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What happened

At 1345 Central Standard Time on 2 October 2012, a loss of separation (LOS) occurred between a descending Boeing 717 aircraft, registered VH-NXQ (NXQ), operating a scheduled passenger service from Alice Springs to Darwin, Northern Territory, and a climbing Boeing 737, registered VH-VXM (VXM), operating a scheduled passenger service from Darwin to Melbourne, Victoria. The LOS occurred about 14 NM (26 km) south of Darwin, and the aircraft were under the jurisdiction of Department of Defence air traffic control (ATC) at the time of the occurrence.

Prior to the LOS, a predicted conflict alert was activated within the Australian Defence Air Traffic System (ADATS). After a short delay, the Approach controller instructed VXM’s flight crew to stop their climb at 9,000 ft. NXQ’s flight crew advised the controller of conflicting traffic below them and the controller instructed them to maintain 10,000 ft. Separation between the aircraft reduced to about 900 ft vertically as NXQ passed directly overhead VXM on a crossing track. The required separation standards were either 1,000 ft vertical separation or 3 NM (5.6 km) radar separation.

What the ATSB found

The ATSB determined that an already-assigned transponder code was allocated to the 717 in ADATS, which resulted in the 717’s call sign being incorrectly correlated in ADATS to an overflying aircraft that was in the general proximity of the 717. Manual processes to check the assigned transponder code with the code listed in ADATS were not conducted effectively. Due to local contextual factors and confirmation bias, the Darwin Approach controller and Approach Supervisor assumed that the radar return labelled as NXQ was correct, and they did not identify the error until after the conflict alert activated.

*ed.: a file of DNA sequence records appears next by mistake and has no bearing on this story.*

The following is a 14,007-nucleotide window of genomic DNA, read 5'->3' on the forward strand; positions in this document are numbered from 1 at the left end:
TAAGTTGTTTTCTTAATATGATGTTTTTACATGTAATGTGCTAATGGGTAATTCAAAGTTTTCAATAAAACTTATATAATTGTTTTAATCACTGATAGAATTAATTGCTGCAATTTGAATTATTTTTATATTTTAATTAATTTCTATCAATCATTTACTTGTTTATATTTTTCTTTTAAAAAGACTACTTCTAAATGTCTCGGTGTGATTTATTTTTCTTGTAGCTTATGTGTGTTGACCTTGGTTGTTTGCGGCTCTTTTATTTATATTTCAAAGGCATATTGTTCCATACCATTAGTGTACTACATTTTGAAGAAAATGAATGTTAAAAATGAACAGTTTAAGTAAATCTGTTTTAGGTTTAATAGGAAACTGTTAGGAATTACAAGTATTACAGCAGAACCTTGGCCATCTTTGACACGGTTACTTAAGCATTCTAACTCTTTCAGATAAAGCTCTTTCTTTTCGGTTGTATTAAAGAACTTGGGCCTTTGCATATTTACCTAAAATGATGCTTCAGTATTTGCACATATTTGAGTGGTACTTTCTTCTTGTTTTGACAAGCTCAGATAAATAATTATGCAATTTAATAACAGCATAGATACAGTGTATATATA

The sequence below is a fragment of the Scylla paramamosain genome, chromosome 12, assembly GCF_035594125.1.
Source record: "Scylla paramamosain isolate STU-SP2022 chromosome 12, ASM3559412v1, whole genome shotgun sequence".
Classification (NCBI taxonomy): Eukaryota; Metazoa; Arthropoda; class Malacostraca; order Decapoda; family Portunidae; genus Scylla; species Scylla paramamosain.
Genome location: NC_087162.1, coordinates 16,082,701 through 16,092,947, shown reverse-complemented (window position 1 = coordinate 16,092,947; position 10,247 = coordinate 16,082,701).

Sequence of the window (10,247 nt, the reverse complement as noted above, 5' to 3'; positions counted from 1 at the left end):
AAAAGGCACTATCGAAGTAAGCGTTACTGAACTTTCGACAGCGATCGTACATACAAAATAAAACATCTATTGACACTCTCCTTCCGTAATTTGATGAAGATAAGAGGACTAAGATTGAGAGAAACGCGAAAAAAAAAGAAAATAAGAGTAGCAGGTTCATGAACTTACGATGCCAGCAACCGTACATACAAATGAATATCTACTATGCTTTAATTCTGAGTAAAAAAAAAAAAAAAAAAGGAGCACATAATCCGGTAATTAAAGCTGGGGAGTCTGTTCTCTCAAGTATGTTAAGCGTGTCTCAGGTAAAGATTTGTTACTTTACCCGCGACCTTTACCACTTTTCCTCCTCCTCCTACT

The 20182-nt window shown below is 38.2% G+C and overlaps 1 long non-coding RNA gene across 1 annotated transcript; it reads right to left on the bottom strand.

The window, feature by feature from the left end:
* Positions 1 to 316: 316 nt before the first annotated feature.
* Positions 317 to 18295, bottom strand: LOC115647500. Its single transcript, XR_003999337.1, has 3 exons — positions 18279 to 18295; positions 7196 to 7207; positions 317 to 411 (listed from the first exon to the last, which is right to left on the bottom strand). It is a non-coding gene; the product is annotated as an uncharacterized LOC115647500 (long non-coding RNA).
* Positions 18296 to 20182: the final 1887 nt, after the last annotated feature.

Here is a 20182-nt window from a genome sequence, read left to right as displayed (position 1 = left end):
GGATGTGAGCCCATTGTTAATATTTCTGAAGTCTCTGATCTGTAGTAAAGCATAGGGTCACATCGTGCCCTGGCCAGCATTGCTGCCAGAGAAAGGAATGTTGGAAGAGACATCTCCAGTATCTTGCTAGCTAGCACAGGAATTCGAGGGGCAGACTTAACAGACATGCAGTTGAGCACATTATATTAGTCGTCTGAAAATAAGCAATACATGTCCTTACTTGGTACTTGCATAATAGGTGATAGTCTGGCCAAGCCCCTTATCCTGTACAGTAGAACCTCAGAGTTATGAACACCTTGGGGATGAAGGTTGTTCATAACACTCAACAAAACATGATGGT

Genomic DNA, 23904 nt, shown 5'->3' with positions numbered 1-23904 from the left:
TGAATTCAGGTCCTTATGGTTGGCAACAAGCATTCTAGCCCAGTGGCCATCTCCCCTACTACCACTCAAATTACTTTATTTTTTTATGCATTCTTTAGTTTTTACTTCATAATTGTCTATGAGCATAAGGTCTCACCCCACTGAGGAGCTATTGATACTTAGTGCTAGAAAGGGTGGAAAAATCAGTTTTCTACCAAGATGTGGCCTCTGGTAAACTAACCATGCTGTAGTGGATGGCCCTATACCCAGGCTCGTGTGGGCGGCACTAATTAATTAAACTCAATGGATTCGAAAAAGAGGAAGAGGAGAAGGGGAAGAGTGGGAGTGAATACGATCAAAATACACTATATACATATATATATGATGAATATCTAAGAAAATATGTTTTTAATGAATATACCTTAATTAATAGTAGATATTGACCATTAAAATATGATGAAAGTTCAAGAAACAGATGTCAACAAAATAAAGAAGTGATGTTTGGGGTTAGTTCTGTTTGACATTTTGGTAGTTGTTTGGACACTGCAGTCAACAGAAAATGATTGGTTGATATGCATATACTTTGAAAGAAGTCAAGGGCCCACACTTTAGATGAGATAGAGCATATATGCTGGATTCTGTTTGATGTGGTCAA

The ATSB identified safety issues relating to the Department of Defence’s (DoD’s) risk controls for ensuring transponder code changes were processed correctly, the expectancy in the Darwin approach environment about the relevance of radar returns with a limited data block, the risk assessment and review processes for the introduction of new equipment, and refresher training for compromised separation recovery actions.

What's been done as a result

The DoD issued a Safety Advisory to highlight to controllers the importance of the appropriate and timely actioning of all messages sent to the ADATS Problem Message Queue, for Planner controllers to confirm that correct transponder codes are allocated in the ADATS flight plan and to reinforce to controllers to take immediate action on all conflict alert and predicted conflict alert alarms. Following a September 2013 DoD review of the Comsoft Aeronautical Data Access System and its associated impact on the Planner role, Flight Data Operators have been introduced at a number of Defence air traffic control establishments to reduce workload in the Planner position.

The ATSB is not satisfied that the DoD has adequately addressed the safety issues regarding the provision of refresher training to air traffic controllers for the scanning of green radar returns and in compromised separation recovery requirements and techniques. As a result, the ATSB has made formal recommendations to the DoD to take further safety action on these issues.

Safety message

The ATSB reminds operational personnel such as controllers of the problems associated with confirmation bias when dealing with unusual situations and the importance of searching for anomalous indicators in such situations. The ATSB also reminds high-reliability organisations such as air traffic services providers that, even though they may have multiple levels of risk control in place to reduce safety risk, these controls need to be regularly evaluated to ensure that they are effective.